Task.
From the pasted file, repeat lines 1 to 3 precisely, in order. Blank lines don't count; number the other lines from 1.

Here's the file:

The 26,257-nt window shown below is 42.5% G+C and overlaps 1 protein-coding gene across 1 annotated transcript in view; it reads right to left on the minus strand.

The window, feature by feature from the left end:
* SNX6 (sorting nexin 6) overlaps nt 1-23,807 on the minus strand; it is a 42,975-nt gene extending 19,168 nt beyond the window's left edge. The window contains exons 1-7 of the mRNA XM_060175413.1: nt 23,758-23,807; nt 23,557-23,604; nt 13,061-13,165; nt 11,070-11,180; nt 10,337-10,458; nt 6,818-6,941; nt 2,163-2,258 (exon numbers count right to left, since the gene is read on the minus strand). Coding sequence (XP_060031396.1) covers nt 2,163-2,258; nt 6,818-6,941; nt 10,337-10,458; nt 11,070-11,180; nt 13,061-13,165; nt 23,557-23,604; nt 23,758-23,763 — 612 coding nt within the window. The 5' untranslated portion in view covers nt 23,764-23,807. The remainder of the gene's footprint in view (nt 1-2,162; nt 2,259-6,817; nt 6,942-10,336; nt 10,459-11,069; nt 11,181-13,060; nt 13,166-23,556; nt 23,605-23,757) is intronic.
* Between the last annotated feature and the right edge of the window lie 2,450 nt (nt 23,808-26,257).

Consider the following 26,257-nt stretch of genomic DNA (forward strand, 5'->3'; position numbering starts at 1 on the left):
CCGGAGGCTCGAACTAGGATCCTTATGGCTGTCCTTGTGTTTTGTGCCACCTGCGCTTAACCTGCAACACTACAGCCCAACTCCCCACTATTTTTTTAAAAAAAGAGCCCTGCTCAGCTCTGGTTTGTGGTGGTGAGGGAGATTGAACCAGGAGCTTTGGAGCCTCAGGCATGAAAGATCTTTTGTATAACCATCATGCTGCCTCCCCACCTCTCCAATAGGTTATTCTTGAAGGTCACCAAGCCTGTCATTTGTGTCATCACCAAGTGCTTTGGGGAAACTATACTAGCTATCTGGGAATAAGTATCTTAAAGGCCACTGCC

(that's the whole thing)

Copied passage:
The 26,257-nt window shown below is 42.5% G+C and overlaps 1 protein-coding gene across 1 annotated transcript in view; it reads right to left on the minus strand.

The window, feature by feature from the left end:
* SNX6 (sorting nexin 6) overlaps nt 1-23,807 on the minus strand; it is a 42,975-nt gene extending 19,168 nt beyond the window's left edge. The window contains exons 1-7 of the mRNA XM_060175413.1: nt 23,758-23,807; nt 23,557-23,604; nt 13,061-13,165; nt 11,070-11,180; nt 10,337-10,458; nt 6,818-6,941; nt 2,163-2,258 (exon numbers count right to left, since the gene is read on the minus strand). Coding sequence (XP_060031396.1) covers nt 2,163-2,258; nt 6,818-6,941; nt 10,337-10,458; nt 11,070-11,180; nt 13,061-13,165; nt 23,557-23,604; nt 23,758-23,763 — 612 coding nt within the window. The 5' untranslated portion in view covers nt 23,764-23,807. The remainder of the gene's footprint in view (nt 1-2,162; nt 2,259-6,817; nt 6,942-10,336; nt 10,459-11,069; nt 11,181-13,060; nt 13,166-23,556; nt 23,605-23,757) is intronic.